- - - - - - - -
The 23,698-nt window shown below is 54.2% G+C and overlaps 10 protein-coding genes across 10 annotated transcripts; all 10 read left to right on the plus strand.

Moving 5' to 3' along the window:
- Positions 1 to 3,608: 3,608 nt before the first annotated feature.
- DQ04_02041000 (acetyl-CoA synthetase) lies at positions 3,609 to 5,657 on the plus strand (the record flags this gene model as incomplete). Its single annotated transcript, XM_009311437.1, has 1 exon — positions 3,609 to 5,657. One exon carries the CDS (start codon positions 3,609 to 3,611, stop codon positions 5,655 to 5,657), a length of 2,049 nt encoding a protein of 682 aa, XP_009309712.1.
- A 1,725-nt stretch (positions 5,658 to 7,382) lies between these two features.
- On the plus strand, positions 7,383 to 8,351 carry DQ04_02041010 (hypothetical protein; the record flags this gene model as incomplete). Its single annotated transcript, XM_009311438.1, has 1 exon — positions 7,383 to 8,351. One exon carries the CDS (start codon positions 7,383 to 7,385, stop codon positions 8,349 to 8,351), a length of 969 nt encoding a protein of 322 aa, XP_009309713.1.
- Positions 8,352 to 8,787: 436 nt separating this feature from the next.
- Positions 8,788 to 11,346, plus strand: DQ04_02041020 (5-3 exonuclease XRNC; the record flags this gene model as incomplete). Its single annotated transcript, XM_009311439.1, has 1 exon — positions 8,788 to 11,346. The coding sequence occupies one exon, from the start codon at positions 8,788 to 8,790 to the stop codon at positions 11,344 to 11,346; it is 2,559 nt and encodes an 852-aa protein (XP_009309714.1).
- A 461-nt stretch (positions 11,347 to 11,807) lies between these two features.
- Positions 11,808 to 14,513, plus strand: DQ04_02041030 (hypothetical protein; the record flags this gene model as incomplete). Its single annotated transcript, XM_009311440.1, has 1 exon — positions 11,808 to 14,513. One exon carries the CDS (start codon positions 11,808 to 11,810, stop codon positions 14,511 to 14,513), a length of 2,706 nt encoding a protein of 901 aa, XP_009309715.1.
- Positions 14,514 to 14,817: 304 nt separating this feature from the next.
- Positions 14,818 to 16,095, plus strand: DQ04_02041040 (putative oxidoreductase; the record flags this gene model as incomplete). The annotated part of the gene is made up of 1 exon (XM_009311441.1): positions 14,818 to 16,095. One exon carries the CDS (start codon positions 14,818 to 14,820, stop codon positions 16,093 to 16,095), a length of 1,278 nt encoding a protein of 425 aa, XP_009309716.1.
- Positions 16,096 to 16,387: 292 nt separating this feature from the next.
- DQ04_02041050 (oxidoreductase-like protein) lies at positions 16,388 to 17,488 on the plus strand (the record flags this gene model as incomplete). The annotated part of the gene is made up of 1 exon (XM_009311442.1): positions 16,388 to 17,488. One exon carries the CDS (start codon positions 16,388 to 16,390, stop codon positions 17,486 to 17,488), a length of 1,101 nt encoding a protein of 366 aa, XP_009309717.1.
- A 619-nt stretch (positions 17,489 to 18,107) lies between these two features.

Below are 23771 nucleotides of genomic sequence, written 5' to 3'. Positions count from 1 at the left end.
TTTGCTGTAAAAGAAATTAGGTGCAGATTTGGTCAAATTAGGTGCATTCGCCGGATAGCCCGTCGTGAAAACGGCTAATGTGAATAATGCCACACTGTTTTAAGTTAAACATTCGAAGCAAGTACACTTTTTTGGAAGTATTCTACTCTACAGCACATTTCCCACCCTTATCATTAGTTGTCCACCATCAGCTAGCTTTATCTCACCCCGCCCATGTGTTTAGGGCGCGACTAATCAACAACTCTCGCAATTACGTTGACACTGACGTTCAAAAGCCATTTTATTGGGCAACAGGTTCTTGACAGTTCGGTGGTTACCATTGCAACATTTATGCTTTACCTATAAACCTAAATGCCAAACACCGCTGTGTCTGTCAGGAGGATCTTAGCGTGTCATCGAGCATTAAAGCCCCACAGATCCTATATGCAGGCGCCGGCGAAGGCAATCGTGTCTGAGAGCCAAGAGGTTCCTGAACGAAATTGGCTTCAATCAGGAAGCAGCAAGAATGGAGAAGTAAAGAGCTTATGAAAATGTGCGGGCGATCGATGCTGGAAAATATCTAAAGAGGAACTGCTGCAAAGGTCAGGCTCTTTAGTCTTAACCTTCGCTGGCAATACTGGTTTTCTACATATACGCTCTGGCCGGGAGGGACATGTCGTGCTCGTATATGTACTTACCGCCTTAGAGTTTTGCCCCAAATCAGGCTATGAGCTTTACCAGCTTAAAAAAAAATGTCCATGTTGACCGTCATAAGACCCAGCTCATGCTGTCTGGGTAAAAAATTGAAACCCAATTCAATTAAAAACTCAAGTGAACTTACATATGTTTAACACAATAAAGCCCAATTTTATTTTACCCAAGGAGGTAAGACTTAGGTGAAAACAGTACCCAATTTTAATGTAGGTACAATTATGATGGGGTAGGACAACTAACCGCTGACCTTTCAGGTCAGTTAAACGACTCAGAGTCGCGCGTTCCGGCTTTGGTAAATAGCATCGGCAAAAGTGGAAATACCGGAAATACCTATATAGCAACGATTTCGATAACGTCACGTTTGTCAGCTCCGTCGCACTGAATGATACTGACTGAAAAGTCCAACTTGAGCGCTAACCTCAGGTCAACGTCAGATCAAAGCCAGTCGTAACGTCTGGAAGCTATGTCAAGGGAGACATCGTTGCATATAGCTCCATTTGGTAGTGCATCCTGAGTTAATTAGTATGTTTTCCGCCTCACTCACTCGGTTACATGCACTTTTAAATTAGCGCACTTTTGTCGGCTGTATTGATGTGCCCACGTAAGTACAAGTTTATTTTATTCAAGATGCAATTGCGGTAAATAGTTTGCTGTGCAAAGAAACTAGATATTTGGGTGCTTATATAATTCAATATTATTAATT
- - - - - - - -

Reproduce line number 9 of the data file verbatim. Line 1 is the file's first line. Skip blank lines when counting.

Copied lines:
- A 461-nt stretch (positions 11,347 to 11,807) lies between these two features.